The important factors that determine supplier power are the availability of substitute suppliers and the concentration of suppliers. When a company has a large number of suppliers, it is in a better position.
For example, the bargaining power of suppliers is low as there are many suppliers in the market, and therefore the e-commerce brands have the power to choose their suppliers.
The Threat of Substitute Products or Services
The Threat of Substitutes formulates the fifth and final force. This force investigates how easy it is for customers to switch from a brand’s product or service to another.
It looks at the number of competitors, how their prices and quality compare to the business under consideration, and how much profit those competitors make, in order to see if they can cut costs even further. Switching costs, both immediate and long-term, as well as consumers’ willingness to change, inform the threat of substitutes.
For example, the threat of substitutes is very high as there are a lot of sellers with similar products and services, and there is no switching cost for customers.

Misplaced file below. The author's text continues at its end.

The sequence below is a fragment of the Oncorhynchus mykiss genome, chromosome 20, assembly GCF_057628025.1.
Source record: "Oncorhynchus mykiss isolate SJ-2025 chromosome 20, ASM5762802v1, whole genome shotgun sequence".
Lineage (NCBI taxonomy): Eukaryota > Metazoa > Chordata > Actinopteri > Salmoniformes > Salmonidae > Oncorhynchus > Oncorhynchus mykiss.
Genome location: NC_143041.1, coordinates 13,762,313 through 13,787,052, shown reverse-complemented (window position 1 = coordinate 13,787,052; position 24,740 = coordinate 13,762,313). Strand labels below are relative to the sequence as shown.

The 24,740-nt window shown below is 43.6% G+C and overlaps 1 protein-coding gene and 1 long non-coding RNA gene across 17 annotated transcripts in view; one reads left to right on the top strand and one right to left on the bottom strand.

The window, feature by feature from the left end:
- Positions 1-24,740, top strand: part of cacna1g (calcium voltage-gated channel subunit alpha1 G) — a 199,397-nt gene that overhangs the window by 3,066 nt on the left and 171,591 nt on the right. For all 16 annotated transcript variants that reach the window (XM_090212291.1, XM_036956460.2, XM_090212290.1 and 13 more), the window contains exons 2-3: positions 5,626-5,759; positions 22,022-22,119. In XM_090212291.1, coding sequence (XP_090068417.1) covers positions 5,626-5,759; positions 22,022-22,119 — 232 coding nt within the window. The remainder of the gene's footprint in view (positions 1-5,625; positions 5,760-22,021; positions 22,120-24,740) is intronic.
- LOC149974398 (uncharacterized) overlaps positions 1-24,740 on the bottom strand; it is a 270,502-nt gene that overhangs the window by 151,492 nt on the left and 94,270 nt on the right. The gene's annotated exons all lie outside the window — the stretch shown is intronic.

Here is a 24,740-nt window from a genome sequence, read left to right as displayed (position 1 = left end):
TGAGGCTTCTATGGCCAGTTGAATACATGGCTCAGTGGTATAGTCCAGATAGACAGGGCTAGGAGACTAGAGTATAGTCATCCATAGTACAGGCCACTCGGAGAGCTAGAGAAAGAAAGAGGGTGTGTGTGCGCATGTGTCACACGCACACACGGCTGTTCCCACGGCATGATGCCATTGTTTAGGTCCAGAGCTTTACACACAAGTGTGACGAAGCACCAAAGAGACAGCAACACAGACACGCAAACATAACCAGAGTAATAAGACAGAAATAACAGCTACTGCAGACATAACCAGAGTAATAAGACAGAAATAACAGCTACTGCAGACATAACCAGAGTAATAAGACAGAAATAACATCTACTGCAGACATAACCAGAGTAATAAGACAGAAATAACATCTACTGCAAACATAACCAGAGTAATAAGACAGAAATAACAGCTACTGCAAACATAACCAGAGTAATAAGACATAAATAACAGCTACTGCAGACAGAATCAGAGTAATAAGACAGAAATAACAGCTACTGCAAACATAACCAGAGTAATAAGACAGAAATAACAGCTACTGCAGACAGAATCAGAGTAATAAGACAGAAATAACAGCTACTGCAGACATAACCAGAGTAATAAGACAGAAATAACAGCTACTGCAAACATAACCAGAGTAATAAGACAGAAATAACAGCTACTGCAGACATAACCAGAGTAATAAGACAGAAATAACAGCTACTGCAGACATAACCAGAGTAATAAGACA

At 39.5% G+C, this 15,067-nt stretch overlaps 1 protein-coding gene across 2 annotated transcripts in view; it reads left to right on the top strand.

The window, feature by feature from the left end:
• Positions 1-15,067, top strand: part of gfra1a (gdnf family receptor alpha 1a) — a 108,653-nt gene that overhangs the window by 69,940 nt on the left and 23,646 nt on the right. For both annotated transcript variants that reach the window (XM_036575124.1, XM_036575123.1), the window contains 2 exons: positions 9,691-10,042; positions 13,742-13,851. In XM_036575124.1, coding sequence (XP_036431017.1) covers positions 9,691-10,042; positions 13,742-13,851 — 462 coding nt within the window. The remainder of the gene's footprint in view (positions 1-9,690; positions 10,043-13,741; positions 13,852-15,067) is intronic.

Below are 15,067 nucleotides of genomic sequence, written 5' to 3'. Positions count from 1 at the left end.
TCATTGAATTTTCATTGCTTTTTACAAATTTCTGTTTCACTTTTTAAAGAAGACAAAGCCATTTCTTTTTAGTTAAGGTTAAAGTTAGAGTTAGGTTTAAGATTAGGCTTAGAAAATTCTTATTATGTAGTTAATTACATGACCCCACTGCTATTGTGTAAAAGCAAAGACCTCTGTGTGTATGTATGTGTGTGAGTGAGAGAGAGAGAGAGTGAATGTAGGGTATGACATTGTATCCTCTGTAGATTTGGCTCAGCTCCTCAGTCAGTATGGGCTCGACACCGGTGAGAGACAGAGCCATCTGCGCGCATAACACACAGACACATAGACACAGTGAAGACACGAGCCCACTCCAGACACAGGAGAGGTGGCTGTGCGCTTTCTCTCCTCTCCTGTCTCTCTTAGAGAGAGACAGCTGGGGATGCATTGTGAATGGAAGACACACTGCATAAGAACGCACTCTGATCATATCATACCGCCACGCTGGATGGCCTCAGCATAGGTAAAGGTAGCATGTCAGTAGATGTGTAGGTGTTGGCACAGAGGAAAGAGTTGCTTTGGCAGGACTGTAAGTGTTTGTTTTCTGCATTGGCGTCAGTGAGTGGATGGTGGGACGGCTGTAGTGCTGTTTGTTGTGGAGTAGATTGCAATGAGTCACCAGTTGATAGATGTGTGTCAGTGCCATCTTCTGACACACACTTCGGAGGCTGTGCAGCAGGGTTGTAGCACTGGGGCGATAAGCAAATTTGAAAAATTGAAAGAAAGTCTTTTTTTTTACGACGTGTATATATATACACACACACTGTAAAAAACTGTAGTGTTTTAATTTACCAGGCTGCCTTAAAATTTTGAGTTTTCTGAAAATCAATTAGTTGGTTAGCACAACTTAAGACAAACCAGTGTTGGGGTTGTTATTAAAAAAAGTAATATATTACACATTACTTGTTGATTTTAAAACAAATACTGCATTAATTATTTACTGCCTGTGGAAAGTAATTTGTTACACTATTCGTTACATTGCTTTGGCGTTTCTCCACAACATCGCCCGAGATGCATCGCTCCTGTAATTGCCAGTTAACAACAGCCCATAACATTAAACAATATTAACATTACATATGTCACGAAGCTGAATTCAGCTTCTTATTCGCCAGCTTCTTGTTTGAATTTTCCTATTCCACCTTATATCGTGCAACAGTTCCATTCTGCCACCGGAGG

It is not mandatory for e-commerce brands to conduct a Porter Five Forces analysis, but it is clear that it aids in the future of the business. It will point your business team in the right direction by minimizing threats and weaknesses while maximizing strengths.
How Can ANS Commerce Help You?
When it comes to running an e-commerce business, there are multiple obstacles to overcome. At ANS Commerce, we provide full-stack e-commerce solutions to our clients so that they can focus on their brand and product rather than worrying about the challenges in the industry.
To connect with our team of professionals, you can request your free DEMO today.
- Porter’s Five Forces is a framework for analyzing the competitive environment of a brand in a specific industry
- A brand’s profitability is influenced by the number and power of its competitive rivals, potential new market entrants, suppliers, customers, and substitute products
- To gain a competitive advantage, a Five Forces analysis can be used to guide business strategy